How to test coating hardness using the Elcometer 3092 Sclerometer Hardness Tester
Knowing how well a coating has dried (or cured) is important, as it helps in determining whether the coating is fit for purpose, and if further coating inspections such as adhesion or pinhole testing may be performed. This is why we test coating hardness, as it helps to assess the degree of cure in coatings. Typically, the harder the coating, the more complete the cure.
A quick and effective way to test coating hardness is the Scratch method, which is completed using a sclerometer, also known as a hardness pen or durotest stylus. So, how does it work?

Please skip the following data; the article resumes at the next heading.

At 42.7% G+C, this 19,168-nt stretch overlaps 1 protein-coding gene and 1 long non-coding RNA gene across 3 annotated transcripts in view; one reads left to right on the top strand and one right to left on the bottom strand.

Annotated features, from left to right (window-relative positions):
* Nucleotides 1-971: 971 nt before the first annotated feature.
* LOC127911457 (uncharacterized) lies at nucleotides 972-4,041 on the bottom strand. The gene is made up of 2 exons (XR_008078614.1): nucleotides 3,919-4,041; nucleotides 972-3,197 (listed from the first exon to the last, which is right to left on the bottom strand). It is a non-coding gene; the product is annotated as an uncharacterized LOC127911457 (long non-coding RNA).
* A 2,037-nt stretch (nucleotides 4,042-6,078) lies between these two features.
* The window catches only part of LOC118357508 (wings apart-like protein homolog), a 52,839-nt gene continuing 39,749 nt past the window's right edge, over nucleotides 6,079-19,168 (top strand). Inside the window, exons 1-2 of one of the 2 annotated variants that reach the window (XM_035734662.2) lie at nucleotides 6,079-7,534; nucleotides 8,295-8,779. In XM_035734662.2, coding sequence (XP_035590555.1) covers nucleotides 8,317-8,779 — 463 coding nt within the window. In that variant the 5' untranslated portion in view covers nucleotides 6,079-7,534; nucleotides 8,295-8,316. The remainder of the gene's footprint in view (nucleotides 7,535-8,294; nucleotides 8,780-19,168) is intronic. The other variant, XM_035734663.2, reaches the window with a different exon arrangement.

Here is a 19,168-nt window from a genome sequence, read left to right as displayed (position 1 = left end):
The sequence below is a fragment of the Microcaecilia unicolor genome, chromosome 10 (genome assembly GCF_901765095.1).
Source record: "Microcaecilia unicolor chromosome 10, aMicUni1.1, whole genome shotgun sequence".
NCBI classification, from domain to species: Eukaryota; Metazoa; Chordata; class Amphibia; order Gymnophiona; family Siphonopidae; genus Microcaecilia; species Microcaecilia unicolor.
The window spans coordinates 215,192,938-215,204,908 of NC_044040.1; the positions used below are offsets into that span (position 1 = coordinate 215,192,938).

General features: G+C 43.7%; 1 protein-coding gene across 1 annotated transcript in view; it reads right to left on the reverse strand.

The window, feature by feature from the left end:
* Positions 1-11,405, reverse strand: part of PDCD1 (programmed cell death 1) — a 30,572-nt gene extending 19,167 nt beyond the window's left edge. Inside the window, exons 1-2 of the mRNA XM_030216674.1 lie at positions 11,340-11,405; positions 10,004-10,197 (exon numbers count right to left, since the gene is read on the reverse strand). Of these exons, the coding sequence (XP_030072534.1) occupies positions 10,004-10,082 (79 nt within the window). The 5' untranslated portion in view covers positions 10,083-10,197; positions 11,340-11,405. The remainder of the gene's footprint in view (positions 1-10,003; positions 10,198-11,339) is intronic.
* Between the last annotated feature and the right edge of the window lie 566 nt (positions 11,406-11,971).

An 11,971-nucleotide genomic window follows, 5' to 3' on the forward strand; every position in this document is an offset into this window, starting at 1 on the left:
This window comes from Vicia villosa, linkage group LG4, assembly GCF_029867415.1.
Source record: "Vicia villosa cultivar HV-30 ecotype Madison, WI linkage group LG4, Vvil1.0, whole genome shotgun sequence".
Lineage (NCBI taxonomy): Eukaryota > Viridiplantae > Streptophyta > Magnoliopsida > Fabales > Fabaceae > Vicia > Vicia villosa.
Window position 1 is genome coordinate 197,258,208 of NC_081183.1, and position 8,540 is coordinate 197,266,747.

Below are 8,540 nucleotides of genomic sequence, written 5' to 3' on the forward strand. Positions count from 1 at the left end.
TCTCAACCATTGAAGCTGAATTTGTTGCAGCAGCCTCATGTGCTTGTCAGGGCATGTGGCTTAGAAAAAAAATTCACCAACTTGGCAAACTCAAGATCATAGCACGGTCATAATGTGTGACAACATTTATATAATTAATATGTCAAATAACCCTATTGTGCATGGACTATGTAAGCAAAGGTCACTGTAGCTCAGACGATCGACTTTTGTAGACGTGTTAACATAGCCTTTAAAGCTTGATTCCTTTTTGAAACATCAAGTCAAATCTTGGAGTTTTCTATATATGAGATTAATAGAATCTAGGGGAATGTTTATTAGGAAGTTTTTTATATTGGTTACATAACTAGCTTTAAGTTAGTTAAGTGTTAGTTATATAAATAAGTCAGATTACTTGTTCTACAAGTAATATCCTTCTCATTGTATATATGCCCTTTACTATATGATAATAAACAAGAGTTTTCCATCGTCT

A sclerometer, such as the Elcometer 3092, measures the hardness of a coating by moving a hardened tip over the surface at a predetermined force. The coating is then visually examined for damage. The harder the coating, the greater the force required to scratch it.
To begin testing, you need to select a spring, and set the tip force. There are four springs of varying ranges available for use with the Elcometer 3092, and the stiffness of each is identified by their colour. Typically, you should start testing with the softest spring.
Remember, the scratch method is a destructive test and will damage the coating, so we recommend using test panels when testing using this method.